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Tips From Military Parents

NOVEMBER 20, 2017 | 5-minute read

The revelation came at a stop sign.

Kelly, a U.S. Marine Corps Veteran, was on her way to drop off her daughter at daycare. It was early in the morning, still dark outside.

Kelly, U.S. Marine Corps Veteran

Moments earlier, her daughter had been struggling to fasten her seat belt. Kelly was furious; she’d already told her to just buckle it. She slammed the car into park, got out, and snapped the belt in herself.

Now, at the stop sign, Kelly looked back to see her daughter crying, head down. She recalls her daughter saying from the back seat, “I’m sorry that I made you so angry; I just couldn’t see.”

Parenting can be an incredible challenge, even in the best of times. Add in posttraumatic stress, an anger issue, or a substance use problem, and the challenge is compounded.

This November, as we honor Military Family Month, two Veterans talk about the challenges they’ve faced as parents, the changes they’ve made for their children, and the help they found along the way.

A Turning Point

Sitting at the stop sign, her daughter crying in the backseat, Kelly knew that she had to do something about her anger. It had been building throughout her military career.

Six months in, during MOS school, she had returned from the winter holidays to learn that the Marine who sat next to her had been murdered. “It molded me to believe that it was always going to happen; I was always going to lose people,” she said. “I had an anger issue from that point, and that’s how I dealt with my feelings. Instead of mourning a death, I expressed it as anger.”

The incident with her daughter was a turning point. Kelly could see, directly, the impact that her anger had on her daughter. She immediately called VA.

“Find your reason.”

“Mom! Mom! Mom!”

Jennifer’s daughter had been trying to get her attention that day — as only kids can do — when something in the Navy Veteran snapped. She lost her patience and came close to hitting her daughter.

Right away, Jennifer called her husband and told him to come home: She needed to see someone at VA. By the time she got there, she was sobbing so hard the receptionist could barely understand her.

“I went in there, and I just screamed and yelled and cried,” Jennifer says. Suddenly, she was letting out all the pent-up feelings about a rape that had happened 10 years earlier. She had never before sought help. “I didn’t even know what half I said was, or why I said it. I just got it out. But this was a release, and there was no judgment.”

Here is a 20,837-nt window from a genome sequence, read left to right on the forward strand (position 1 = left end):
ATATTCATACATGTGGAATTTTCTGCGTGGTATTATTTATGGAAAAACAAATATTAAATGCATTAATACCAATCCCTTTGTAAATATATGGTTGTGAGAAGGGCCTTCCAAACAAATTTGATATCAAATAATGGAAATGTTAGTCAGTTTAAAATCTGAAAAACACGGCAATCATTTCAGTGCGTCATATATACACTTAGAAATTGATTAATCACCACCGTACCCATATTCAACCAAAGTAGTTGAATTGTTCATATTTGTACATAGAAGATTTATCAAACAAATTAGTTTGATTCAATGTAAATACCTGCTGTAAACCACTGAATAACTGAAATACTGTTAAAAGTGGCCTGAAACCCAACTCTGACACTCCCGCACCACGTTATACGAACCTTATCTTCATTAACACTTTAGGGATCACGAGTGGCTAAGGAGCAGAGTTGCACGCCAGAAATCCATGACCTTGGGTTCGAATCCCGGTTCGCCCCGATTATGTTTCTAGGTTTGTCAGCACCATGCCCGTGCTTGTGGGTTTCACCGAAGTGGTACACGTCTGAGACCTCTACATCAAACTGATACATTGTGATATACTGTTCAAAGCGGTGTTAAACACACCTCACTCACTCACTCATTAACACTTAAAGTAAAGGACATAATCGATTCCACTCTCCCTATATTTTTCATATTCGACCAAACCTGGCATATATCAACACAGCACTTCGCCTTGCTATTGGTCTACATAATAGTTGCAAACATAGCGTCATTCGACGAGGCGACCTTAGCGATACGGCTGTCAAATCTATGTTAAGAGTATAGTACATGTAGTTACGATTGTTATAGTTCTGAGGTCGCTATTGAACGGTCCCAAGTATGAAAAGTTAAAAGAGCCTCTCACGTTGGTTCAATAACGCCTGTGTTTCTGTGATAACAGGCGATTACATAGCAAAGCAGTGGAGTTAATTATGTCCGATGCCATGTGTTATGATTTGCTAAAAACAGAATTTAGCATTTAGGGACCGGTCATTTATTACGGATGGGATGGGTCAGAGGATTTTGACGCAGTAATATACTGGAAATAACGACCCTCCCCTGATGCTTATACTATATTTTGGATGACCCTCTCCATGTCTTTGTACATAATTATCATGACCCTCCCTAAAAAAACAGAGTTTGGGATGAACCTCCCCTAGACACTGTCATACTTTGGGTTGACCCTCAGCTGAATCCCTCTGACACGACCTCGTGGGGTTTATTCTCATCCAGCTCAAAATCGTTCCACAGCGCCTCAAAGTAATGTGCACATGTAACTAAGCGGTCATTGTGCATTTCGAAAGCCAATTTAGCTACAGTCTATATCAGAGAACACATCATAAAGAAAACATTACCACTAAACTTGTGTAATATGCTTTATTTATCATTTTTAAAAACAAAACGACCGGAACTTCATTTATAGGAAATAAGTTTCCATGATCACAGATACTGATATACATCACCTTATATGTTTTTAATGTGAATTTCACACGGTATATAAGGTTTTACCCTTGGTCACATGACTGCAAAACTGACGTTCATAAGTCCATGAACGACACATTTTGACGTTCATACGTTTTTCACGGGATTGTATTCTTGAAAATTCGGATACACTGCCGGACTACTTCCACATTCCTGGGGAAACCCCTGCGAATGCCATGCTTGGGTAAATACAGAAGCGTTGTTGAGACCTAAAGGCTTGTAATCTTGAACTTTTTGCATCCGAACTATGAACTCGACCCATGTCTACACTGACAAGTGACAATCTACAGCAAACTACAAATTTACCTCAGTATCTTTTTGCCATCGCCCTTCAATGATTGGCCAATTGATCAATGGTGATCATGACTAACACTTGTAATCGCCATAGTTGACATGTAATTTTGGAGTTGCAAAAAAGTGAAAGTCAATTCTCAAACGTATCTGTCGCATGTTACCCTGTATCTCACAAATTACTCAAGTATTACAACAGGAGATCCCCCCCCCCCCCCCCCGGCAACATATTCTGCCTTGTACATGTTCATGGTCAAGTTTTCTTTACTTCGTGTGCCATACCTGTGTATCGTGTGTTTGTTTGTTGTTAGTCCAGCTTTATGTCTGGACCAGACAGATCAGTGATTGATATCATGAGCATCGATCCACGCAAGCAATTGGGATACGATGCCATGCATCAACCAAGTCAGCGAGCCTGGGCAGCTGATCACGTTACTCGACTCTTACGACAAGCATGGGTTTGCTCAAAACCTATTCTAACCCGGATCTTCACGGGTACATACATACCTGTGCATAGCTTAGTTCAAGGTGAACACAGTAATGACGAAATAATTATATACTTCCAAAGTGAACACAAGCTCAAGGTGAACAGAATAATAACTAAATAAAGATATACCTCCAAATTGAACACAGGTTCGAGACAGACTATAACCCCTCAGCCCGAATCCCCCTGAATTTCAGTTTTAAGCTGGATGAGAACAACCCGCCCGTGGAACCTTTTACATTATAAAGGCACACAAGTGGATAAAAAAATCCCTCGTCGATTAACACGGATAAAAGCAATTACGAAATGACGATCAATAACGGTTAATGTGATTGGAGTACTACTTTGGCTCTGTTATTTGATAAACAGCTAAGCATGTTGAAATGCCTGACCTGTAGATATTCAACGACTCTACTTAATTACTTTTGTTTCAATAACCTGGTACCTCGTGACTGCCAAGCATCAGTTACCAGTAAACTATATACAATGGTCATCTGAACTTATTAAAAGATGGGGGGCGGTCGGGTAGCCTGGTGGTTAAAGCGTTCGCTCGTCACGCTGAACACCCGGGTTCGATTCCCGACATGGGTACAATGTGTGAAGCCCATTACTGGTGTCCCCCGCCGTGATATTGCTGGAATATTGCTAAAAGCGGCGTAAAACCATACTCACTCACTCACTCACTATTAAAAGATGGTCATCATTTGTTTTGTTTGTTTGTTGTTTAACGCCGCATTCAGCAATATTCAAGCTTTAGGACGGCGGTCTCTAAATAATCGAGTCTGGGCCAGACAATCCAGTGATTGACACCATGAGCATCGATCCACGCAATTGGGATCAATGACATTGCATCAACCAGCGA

Jennifer eventually found great value in group therapy. She realized she wasn’t alone and found tools to help not just herself, but her family as well. 

And in her daughter, Jennifer found something too. “To be brave, you have to find a reason to be brave,” she says. “So find your reason. Mine was my kid. … It wasn’t until my daughter that I became brave enough [to seek help], and it was for her.”

Improving Family Relationships

It’s refreshing, Kelly says, to let go of the anger. Sometimes, her daughter will still tell her: “Mama, you’re getting frustrated,” but she has the tools to handle those situations. “Now,” she says, “[she] and I can work through things together.”

If you are dealing with family problems, VA offers resources to help. You may want to reach out for support if you notice one of the following:

  • Feeling disconnected or misunderstood by your family and closest friends
  • Arguing a lot with family members or friends
  • Having trouble reaching agreement with your spouse or partner on household tasks
  • Feeling like you’ve been replaced in your former role in the family after being away
  • Feeling like a stranger in your own home or noticing that your children seem distant from you
  • Easily losing patience with friends and family members

To address issues like these right away, you could:

  • Make a “communication plan” for expressing your thoughts and feelings with people you care about. Think about what you want to say and how you want to convey it, and don’t let things get worse by waiting.
  • Talk with others who may be experiencing similar issues to learn about how they handle them.
  • Exercise regularly to help relieve stress and boost your mood, or try relaxation exercises such as deep breathing.
  • Make an effort to spend time with people you care about to relax or have fun.

VA programs can help, too. Matt, a former weapons loader, faced a degenerative spinal disease, feelings of depression, and substance use issues after leaving the Air Force. He eventually attended counseling sessions, and then he and his wife joined a VA program geared toward strengthening family bonds.

“I learned not only to be a better husband, but a better father to my children,” Matt says. “We still have our challenges, but we have our resources in place. And those challenges never become overwhelming anymore. … We have the tools that we need to deal with them, and we don’t let them take over.”

Learn more about improving family relationships.


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